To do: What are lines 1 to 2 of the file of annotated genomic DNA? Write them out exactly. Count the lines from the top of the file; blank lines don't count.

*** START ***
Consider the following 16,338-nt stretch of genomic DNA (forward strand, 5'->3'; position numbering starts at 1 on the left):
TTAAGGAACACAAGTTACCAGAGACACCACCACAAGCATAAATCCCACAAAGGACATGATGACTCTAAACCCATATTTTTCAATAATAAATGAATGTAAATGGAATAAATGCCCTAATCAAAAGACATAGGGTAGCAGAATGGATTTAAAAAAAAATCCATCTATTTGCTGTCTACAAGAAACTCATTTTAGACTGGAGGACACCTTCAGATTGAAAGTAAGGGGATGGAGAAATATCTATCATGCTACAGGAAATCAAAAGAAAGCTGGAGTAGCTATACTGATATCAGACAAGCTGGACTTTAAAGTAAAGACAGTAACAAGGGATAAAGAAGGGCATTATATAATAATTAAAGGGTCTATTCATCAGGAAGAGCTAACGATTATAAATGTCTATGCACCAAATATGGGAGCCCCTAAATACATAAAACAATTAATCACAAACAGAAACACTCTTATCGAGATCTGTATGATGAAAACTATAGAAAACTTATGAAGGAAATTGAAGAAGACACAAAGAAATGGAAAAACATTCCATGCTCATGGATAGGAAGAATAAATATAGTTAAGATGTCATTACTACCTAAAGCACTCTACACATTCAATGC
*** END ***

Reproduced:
Consider the following 16,338-nt stretch of genomic DNA (forward strand, 5'->3'; position numbering starts at 1 on the left):
TTAAGGAACACAAGTTACCAGAGACACCACCACAAGCATAAATCCCACAAAGGACATGATGACTCTAAACCCATATTTTTCAATAATAAATGAATGTAAATGGAATAAATGCCCTAATCAAAAGACATAGGGTAGCAGAATGGATTTAAAAAAAAATCCATCTATTTGCTGTCTACAAGAAACTCATTTTAGACTGGAGGACACCTTCAGATTGAAAGTAAGGGGATGGAGAAATATCTATCATGCTACAGGAAATCAAAAGAAAGCTGGAGTAGCTATACTGATATCAGACAAGCTGGACTTTAAAGTAAAGACAGTAACAAGGGATAAAGAAGGGCATTATATAATAATTAAAGGGTCTATTCATCAGGAAGAGCTAACGATTATAAATGTCTATGCACCAAATATGGGAGCCCCTAAATACATAAAACAATTAATCACAAACAGAAACACTCTTATCGAGATCTGTATGATGAAAACTATAGAAAACTTATGAAGGAAATTGAAGAAGACACAAAGAAATGGAAAAACATTCCATGCTCATGGATAGGAAGAATAAATATAGTTAAGATGTCATTACTACCTAAAGCACTCTACACATTCAATGC